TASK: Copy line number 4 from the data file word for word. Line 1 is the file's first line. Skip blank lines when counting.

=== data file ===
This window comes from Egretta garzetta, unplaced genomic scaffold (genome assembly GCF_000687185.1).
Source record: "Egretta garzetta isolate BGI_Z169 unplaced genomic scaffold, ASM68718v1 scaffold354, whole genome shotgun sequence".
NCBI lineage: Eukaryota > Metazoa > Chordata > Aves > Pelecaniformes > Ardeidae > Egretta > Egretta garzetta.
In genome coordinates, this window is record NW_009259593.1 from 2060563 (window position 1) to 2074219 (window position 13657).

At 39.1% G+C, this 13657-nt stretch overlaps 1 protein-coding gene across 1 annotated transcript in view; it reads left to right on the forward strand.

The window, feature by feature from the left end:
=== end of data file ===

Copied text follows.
In genome coordinates, this window is record NW_009259593.1 from 2060563 (window position 1) to 2074219 (window position 13657).